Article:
Was the In-Flight Death of a Commercial Pilot Foreseeable? Preventable?
By Ken K. Gourdin
Some months ago, The Salt Lake Tribune published a story on an American Airlines pilot and West Jordan, Utah, resident who died midflight. For the story, see here (last accessed August 10, 2016): http://www.sltrib.com/home/3032666-155/utah-based-american-airlines-pilot-had-heart. Another poster claimed that thin air and compromised cabin pressure contributed to the pilot’s heart problems, and said he hoped that “research and development of procedures” could prevent such things from happening in the future. I replied:
As much control as we’d like to think we wield over our own circumstances and destiny, it isn’t always so. Some things really are unforeseen, and are unforeseeable. I’m not sure how sure I am about the things you proclaim are “no doubt.” I’m not sure how sure anyone can be about them. And you think “research and development of procedures” can prevent death from happening in the future? If so, I (along with many others, “no doubt” ;-D) will be keenly interested to see how that turns out.
And I hope those of you who claim that it’s transparently obvious that this pilot should have been grounded are consistent in your willingness to accept such arbitrary restraints imposed by third parties when it is your ox that’s being gored.
Another poster brought up the old joke about the driver who died peacefully in his sleep—unlike his terrified, screaming passengers. I replied:
Well, you know. That’s what first officers are for (at least, it’s one of the things they’re for). And we’re all gonna die, sooner or later. Does it matter what we’re doing when we die? In the grand scheme of things, maybe not. Can we all go out on our own terms? That’s probably not realistic, either. But those of us who can go out doing something we want to do, were meant to do, were born to do, love to do, I’m all for it.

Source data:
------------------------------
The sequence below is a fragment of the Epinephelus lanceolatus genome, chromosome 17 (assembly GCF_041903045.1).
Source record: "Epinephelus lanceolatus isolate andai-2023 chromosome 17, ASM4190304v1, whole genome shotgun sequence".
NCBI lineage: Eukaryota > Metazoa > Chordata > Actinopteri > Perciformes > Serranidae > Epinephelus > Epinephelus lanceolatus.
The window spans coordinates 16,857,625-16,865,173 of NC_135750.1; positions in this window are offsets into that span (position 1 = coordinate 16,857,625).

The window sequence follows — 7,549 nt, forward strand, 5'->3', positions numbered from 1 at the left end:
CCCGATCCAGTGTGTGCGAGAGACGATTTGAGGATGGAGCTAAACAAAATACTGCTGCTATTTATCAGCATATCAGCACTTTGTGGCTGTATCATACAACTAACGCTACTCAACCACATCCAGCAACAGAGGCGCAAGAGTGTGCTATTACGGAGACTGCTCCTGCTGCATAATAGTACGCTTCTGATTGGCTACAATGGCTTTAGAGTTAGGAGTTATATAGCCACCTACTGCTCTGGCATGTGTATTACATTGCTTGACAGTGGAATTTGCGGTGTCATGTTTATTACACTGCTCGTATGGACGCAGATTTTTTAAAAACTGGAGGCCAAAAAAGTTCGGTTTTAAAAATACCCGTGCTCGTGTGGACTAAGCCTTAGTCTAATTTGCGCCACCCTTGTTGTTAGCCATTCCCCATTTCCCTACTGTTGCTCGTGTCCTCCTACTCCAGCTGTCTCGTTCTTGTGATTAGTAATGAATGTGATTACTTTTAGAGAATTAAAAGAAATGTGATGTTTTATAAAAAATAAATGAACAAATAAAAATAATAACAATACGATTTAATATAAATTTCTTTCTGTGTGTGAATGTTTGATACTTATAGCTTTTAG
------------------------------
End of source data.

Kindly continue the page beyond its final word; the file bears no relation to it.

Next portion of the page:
Another poster told me that double-bypass heart surgery, which, apparently, this pilot had undergone, is enough to ground him, and asked me what I would say, contrary to my contentions that (1) I’m glad this pilot died doing what he wanted to do; and (2) some things are unforeseen and are unforeseeable, if the plane had gone down. I replied:
If the plane had gone down, I would say … that it had a lousy copilot. [Cue rimshot!] I won’t argue with you about whether this pilot should have been grounded: you seem to speak (write) authoritatively on the subject, so I’ll certainly defer to you. In that case, the only question I have is, if he should have been grounded, why wasn’t he? Perhaps you should contact the FAA about this apparent blatant, egregious violation of airline safety rules (or lobby to have them changed, since, if I’m to believe your theory, this airline would have had to be thoroughly boneheaded).
Another poster said that he doesn’t want people who perform critical roles such as that of airline pilot dying on the job. I replied:
I agree with you, but the reality is that the only way to completely prevent such things is to, say, take the bus (but buses don’t have co-pilots). It’s a great way to see America, but I hope you have a lot of time on your hands: You’re going to need it.